Mourning Becomes Britney

mariasci | November 17, 2008 10:00 am

ARTIST: Britney Spears TITLE: Circus WEB DEBUT: Nov. 16, 2008 RELEASE DATE: Dec. 3, 2008

ONE-LISTEN VERDICT: Welcome to middle-period Britney. I kind of figured that Circus was never going to be as good as Blackout, and the presence of a ballad in the No. 3 slot here would seem to confirm that. Sure, “Out From Under” is a pretty fantastic ballad, and one of only three on the disc. But Circus is still very different from its predecessor.

Blackout was Britney’s just-don’t-give-a-fuck album, out of time and meaning, celebrating nothing so much as pop itself. Unabashedly shallow, the lead single was “Gimme More,” a nice little summation of pop’s ethos. Now we get “Womanizer” for a lead single, setting a critique of the sexual double standard to music (as the video simultaneously undermines the message–nicely, complexly, etc., etc.). Blackout had a message song in “Piece of Me,” sure, but it felt more like a classical pop move (“Leave Me Alone,” etc.) than something “controversial.” Even the title is clearly meant to have the word “media” in front of it, but when you hear the title track, it’s actually about Britney’s position as ringmaster, controlling things. This is the album where she really takes charge of a dominant persona and tries to unseat the mother. (She even says “I’m Mommy!” in one song.) She famously made the jump from teen ingenue to sexual creature, but it was always as passive object; now she’s owning her status as an object of desire and taking the power that position has accrued. There are songs about men being tortured by her loss (“Shattered Glass”), songs about her ability to control her emotions (“Mannequin”), even a song in which she regrets having sex (“Blur”). That no one seems to have noticed this is key to its effect. We all knew what she was doing on previous albums, so it tended to come off as forced and insincere. Here, she slips into the role so easily that it’s likely we’ll accept it.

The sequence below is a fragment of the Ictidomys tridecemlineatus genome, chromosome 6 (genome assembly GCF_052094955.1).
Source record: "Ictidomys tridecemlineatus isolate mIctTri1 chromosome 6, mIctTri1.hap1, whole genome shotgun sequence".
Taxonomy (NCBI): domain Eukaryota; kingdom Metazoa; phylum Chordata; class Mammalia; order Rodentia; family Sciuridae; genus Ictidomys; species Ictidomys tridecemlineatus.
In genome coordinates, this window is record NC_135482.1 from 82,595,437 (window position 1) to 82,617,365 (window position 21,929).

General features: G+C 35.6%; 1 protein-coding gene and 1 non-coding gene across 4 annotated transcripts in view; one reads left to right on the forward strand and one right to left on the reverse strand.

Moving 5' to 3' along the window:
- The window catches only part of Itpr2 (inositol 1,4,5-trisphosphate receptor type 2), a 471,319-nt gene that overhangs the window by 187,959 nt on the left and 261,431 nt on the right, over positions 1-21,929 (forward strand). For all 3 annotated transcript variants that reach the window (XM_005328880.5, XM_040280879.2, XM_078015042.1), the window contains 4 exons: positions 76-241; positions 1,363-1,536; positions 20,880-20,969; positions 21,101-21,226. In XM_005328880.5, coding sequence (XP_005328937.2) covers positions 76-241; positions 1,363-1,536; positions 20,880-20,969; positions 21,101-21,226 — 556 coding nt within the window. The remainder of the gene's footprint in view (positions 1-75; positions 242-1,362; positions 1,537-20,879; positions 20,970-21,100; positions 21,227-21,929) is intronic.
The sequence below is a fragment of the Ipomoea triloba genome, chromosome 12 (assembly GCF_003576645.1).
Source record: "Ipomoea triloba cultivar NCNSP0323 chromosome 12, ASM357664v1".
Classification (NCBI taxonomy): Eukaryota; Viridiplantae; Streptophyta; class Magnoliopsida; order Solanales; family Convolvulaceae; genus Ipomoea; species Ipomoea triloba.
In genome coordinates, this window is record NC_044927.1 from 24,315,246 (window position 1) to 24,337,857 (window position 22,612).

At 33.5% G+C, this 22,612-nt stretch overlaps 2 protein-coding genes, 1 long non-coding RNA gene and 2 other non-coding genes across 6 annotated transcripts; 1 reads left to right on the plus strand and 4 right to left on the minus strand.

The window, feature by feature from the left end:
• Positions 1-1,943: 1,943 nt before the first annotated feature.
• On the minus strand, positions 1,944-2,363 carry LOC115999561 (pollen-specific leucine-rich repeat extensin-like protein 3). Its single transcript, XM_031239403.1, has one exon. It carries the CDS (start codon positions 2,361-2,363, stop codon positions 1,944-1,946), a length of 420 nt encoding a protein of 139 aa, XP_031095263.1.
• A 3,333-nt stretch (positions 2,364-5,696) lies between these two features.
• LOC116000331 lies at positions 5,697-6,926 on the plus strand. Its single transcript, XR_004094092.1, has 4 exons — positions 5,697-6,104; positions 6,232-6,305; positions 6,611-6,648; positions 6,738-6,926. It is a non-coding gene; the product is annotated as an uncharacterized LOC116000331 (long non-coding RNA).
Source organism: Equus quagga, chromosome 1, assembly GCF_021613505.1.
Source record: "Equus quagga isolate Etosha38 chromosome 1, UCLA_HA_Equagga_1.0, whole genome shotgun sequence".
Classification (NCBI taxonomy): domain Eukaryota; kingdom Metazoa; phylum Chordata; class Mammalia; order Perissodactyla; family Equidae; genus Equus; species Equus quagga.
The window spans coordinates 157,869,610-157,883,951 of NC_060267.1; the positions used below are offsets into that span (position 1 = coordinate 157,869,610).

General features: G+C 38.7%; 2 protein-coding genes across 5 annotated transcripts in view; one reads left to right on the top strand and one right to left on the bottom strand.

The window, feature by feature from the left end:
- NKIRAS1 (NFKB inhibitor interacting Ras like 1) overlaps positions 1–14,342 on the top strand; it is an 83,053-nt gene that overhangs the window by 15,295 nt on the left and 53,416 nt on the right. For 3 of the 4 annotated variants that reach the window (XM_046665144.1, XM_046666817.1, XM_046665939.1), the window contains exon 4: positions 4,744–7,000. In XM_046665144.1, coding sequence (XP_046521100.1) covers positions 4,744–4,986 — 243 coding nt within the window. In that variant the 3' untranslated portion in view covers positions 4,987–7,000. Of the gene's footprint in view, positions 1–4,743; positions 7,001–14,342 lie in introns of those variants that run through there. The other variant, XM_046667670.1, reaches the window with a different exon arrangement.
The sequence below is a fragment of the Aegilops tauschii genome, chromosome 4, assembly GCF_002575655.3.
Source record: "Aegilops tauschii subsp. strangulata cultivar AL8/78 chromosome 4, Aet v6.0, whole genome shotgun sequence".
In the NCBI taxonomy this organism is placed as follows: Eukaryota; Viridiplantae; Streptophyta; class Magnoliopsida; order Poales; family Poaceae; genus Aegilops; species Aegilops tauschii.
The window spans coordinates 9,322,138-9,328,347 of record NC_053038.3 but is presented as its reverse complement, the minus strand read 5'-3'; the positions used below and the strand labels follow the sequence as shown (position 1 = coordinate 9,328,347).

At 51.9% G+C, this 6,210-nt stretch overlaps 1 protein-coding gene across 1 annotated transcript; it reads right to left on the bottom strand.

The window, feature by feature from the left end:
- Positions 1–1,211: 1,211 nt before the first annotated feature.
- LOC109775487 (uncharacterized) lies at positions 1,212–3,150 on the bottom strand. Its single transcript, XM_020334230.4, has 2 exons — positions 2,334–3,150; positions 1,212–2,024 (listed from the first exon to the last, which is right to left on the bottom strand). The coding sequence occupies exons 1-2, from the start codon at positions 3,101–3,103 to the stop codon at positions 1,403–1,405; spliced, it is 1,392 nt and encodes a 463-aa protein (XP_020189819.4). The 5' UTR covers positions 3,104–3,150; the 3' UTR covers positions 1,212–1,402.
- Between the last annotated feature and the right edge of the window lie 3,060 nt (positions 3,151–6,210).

(This is all ignoring the track about her baby, “My Baby,” which kills the album’s momentum dead, but luckily it’s the last new track, preceding only a new mix (?) of “Radar.”)

THE BEST TRACK: “Blur” is very good, but the winner here is probably “If U Seek Amy,” a Max Martin track that might at first seem like a sort of cougar “I Kissed a Girl.” Once you figure out the wordplay, it reveals itself as a gender-bender, with the choruses sung from the perspective of someone wanting to eff-you-see-kay Britney, and the choruses back to her POV. The oddly orchestral music (horns, timpani, all fakey-fakey) present Britney as a kind of cabaret MC, teasing the crowd but always walking out with the cheers fully under her control.